Benson Stevens, a graduate student in Georgetown’s Interdisciplinary Program in Neuroscience, used the Drug Use Screening Inventory to establish a high/medium risk and a low risk group, each with 17 participants. Stevens then administered the CPT test while the participants underwent fMRI. He found that compared with the low risk group, high/medium risk participants had reduced connectivity between the prefrontal cortex and the insular cortex.
“Less connectivity predicted higher levels of impulsivity,” Stevens says. “Importantly, these effects were observed before the onset of alcohol use. The reduced connectivity between these brain regions could be an important factor in adolescent alcohol use given that reduced inhibitory control has been found to be a factor in alcohol use disorders.”
3. Relationship between sugar intake, impulsivity and increased sensitivity to immediate rewards in adolescents
A third study investigated the relationship between sugar intake—as reported by participants in a food questionnaire—and performance on two tests, the CPT and the TD, which measure impulsivity and ability to delay gratification. The CPT was used while participants were being scanned by fMRI.
“We know that, compared to healthy individuals, adults with alcoholism have a stronger preference for sweet tastes, are more impulsive and are less able to delay gratification,” explains Dana Estefan, a former research assistant in VanMeter’s lab who is now a student at New York University. “We wanted to know if this profile fits youth deemed to be at risk for early alcohol use by the Drug Use Screening Inventory.”
The TD task confirmed the expected relationship – kids with high amounts of added sugar in their diets preferred immediate rewards more than kids with lower levels of added sugar in their diets. The CPT task revealed that individuals with increased sugar intake also showed greater activation in right superior temporal gyrus and right insula, areas linked to impulsivity and emotional affect. Their hypothalamus was also highly activated, which, in adults, is linked to overeating, reward seeking and drug addiction, Estefan says.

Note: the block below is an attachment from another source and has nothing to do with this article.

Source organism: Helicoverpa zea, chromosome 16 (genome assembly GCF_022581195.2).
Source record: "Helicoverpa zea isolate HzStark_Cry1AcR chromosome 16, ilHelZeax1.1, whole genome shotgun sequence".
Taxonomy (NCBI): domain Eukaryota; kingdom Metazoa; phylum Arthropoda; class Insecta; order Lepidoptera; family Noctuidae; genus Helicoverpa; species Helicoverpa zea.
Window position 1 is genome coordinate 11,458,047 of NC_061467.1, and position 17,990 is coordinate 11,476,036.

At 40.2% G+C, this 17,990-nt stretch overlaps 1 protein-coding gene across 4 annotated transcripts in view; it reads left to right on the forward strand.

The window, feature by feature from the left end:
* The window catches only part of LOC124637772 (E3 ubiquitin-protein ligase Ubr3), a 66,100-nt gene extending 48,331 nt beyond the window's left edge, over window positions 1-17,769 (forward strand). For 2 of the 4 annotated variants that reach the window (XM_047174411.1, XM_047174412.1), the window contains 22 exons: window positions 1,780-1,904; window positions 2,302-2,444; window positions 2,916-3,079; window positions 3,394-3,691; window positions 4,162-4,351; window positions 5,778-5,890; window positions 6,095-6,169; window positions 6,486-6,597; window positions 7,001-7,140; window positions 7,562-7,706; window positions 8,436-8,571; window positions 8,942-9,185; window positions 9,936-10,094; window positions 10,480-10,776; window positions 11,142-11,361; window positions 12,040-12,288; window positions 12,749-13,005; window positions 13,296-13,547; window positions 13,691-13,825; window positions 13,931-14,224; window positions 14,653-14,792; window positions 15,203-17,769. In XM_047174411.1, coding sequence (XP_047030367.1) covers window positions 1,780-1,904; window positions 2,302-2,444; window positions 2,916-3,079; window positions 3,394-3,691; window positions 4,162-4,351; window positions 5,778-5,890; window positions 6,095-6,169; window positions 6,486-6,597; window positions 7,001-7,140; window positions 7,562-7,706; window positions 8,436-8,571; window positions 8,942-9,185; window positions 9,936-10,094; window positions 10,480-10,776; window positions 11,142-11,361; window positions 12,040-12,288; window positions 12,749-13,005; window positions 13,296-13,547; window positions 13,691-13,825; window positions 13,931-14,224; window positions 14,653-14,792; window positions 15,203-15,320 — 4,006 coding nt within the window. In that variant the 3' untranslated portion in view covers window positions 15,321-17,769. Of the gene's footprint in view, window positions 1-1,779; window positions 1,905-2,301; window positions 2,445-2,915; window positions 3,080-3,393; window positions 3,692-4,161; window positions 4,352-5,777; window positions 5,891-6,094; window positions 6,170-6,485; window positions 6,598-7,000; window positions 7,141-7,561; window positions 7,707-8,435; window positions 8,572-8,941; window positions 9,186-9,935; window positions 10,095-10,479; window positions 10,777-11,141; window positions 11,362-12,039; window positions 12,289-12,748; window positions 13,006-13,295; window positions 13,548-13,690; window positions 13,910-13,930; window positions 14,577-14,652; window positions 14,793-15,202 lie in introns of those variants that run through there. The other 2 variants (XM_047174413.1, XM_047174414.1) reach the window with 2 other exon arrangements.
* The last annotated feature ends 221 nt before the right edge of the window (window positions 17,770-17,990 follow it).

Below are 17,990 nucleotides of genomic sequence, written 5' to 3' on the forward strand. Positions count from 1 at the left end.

“Our findings could potentially mean a positive correlation between impulsivity and sugar intake in adolescents, but more research needs to be done on this,” she says.
4. Relationship between DHA intake and activation of impulse control circuitry in early adolescents
Finally, Valerie Darcey, a registered dietitian and a graduate student in the Interdisciplinary Program in Neuroscience, examined the relationship between intake of DHA, an essential omega-3 fatty acid, and impulsivity. DHA, found in cold-water fish, is important for neuronal function.
She used a food questionnaire to measure, in 81 participants, ingestion of DHA and arachidonic acid (AA), which is omega-6 fatty acid found in vegetable oil, among other foods. AA competes with DHA for a place in cell membranes, so the more AA consumed, the less DHA is used. Darcey then gave participants the CPT test while scanning their brains with fMRI.
“My preliminary findings show that while impulsivity levels are the same for kids with high and low levels of DHA in their diets, the brains of kids with low DHA appear to be more active—working harder to compensate—in a region involved in paying attention to the task and a region that participates in executive function,” she says. “This tells us that the brains of the kids eating less DHA may not be developing like those eating more DHA.”